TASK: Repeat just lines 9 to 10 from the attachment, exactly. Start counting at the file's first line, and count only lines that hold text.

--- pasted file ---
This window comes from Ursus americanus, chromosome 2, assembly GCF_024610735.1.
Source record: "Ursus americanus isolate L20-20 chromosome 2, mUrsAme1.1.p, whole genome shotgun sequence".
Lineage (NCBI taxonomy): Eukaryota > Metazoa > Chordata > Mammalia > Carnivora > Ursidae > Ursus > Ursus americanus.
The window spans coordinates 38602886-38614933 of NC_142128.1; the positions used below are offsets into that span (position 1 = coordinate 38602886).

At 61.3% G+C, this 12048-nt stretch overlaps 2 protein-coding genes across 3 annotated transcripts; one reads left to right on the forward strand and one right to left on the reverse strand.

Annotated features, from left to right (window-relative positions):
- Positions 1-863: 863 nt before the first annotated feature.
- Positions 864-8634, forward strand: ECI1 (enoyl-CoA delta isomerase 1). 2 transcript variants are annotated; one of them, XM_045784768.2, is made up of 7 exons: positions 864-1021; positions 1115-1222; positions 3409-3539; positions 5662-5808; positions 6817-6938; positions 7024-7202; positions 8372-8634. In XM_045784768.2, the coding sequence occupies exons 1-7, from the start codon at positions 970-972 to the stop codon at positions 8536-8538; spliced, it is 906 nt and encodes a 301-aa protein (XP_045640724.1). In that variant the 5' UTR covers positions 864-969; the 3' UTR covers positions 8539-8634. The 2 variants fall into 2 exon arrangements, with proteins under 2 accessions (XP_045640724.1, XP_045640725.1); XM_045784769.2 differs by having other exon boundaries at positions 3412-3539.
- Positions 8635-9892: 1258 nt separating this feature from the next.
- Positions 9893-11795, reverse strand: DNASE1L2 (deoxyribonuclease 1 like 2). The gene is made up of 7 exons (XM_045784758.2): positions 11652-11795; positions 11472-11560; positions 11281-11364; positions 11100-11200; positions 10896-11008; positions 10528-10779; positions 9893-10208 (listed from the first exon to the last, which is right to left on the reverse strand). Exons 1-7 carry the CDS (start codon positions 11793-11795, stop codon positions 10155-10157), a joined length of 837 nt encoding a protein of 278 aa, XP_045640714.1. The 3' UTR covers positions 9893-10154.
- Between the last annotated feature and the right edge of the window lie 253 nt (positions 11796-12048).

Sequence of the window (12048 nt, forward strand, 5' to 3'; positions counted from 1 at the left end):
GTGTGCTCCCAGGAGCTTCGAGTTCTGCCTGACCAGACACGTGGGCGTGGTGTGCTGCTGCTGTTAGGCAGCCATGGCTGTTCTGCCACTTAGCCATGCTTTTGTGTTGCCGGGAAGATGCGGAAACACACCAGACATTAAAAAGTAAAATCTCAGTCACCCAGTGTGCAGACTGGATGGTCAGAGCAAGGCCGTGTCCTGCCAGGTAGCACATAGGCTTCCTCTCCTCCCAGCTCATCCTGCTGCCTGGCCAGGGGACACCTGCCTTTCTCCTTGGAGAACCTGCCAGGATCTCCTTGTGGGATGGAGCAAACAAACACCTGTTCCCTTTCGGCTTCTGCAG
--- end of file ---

- Positions 8635-9892: 1258 nt separating this feature from the next.
- Positions 9893-11795, reverse strand: DNASE1L2 (deoxyribonuclease 1 like 2). The gene is made up of 7 exons (XM_045784758.2): positions 11652-11795; positions 11472-11560; positions 11281-11364; positions 11100-11200; positions 10896-11008; positions 10528-10779; positions 9893-10208 (listed from the first exon to the last, which is right to left on the reverse strand). Exons 1-7 carry the CDS (start codon positions 11793-11795, stop codon positions 10155-10157), a joined length of 837 nt encoding a protein of 278 aa, XP_045640714.1. The 3' UTR covers positions 9893-10154.